Toyota City Low-Carbon Society System Verification Project (Smart Melit)

Latest Toyota City news items

Cut Backs on Electricity Consumption Confirmed Through DR Verification Experiments Targeting 160 Households

Verification experiments into Demand Response (DR) were carried out on 160 households as part of Toyota city low-carbon society system verification experiment (Smart Melit (Smart Mobility & Energy Life in Toyota City)) project. The experiments were implemented for the fifth consecutive season since January 2013, and it was discovered that it is possible to cut back on the use of a certain amount of electricity with CPP (Critical Peak Pricing). Conversely, several other problems were revealed with regard to actual operations.

"Mirai no Futsu" (Normal in the Future) Toyota Ecoful Town Hands-on Experience Facility now Completed

Toyota Ecoful Town represents a base for distributing information on ideal towns and lifestyles that can be easily experienced in low-carbon societies. All of the scheduled facilities, including an intersection confirmation system, smart houses designed for mesomountainous regions and an interactive plaza, etc., were completed in April 2014. In addition to encouraging the permeation of low-carbon societies into the everyday lives of citizens, these facilities will promote the development of new businesses by companies and organizations operating within the city.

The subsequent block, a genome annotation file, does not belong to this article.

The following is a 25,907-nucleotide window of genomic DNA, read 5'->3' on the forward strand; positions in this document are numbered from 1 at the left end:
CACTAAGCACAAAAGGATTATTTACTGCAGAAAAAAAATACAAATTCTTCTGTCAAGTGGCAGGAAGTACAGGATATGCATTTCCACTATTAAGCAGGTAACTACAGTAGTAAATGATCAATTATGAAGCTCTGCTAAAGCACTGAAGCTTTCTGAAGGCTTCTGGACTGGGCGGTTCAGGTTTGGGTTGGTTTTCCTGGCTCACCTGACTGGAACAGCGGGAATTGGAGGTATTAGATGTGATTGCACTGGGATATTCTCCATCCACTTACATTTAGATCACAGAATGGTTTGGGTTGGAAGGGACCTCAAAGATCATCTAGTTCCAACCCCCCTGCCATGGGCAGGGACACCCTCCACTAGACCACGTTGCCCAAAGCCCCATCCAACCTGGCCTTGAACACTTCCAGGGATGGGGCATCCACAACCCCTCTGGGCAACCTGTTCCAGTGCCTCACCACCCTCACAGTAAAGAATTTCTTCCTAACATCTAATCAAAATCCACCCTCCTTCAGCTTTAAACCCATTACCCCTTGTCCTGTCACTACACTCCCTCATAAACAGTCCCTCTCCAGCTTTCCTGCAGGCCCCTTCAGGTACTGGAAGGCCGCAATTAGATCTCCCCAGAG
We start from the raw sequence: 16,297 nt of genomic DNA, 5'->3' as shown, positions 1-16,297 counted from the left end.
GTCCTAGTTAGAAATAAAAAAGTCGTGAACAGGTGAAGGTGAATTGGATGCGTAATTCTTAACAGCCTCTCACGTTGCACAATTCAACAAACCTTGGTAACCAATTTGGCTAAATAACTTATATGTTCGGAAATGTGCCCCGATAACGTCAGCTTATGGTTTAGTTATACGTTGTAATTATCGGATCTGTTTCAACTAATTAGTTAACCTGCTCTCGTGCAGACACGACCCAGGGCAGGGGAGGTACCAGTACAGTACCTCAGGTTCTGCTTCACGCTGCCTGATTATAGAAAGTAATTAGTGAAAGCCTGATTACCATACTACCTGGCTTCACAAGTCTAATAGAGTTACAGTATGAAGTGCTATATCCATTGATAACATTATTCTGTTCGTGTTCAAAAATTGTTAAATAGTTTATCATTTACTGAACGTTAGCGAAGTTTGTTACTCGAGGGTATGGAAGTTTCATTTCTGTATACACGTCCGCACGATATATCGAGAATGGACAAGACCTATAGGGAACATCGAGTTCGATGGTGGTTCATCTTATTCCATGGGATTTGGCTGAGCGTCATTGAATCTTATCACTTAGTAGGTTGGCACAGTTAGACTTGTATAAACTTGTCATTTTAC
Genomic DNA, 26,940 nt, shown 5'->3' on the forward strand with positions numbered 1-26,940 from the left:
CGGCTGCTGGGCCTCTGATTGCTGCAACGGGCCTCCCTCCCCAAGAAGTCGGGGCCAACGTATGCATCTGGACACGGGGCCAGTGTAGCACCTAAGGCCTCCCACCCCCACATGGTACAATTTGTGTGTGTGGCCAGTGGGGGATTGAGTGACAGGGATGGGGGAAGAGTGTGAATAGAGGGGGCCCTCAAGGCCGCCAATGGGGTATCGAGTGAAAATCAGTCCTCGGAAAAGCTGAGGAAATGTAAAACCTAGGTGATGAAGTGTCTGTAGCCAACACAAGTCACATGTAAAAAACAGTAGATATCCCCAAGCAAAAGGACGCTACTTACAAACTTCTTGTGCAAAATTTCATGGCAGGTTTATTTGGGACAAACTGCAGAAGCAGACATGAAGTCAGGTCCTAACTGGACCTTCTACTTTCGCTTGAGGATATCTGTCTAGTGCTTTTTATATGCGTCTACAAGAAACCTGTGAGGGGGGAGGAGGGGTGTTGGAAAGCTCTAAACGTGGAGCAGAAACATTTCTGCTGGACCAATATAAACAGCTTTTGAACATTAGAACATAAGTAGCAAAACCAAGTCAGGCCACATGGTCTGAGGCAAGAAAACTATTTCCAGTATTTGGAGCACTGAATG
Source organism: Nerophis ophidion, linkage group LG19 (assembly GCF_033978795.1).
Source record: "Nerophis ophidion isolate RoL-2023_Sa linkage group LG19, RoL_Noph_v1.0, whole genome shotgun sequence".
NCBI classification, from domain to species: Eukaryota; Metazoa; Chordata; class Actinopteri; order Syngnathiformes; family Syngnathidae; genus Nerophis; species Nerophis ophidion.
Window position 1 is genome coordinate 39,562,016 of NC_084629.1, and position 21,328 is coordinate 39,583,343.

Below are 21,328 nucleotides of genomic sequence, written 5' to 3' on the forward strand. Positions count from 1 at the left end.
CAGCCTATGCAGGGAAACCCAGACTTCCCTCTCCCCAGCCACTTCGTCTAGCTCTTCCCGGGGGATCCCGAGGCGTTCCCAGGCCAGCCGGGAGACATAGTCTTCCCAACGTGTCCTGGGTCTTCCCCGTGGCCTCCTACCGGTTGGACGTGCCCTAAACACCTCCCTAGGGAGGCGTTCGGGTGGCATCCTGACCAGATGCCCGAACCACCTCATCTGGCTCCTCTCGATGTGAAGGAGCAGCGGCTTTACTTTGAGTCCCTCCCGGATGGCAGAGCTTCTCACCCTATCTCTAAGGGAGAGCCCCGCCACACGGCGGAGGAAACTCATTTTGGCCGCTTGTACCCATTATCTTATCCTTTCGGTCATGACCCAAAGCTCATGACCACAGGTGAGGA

Verification Experiment into Communications Technology that Supports Smart Grids

The Smart Melit (Smart Mobility & Energy Life in Toyota City) low-carbon society system experimental project currently being carried out in Toyota City is moving ahead with a verification experiment concurrently with the Ministry of Internal Affairs and Communications related to communications network technology, which represents an important part of the infrastructure, in preparation for KDDI's widespread expansion of a smart grid. The experiment is in the process of verifying the technology for duplicating network cables, and collecting and compressing data in order to circulate large volumes of electricity-related data between 48 facilities located within the city both inexpensively and securely.

Regional information

Name of city Toyota City
Area 918km2(as of April 2012)
Population 422,830 (as of April 2012)
Locations for the operational experiments The Higashiyama and Takahashi districts for trials of HEMS and EDMS, and Toyota City as a whole for trials of a low-carbon transport system
Area covered by the operational experiments 918km2(the entire area of Toyota City)
Number of households involved in the operational experiments 67 newly constructed residences and 160 existing residences
Number of workplaces involved in the operational experiments Two commercial buildings, one distribution center, and Toyota Ecoful Town, constructed to showcase the city's efforts to build a low-carbon society.
Targets for introduction of PV generation, etc. 61.2% rate of renewable energy, 4,000 next-generation vehicles

About the city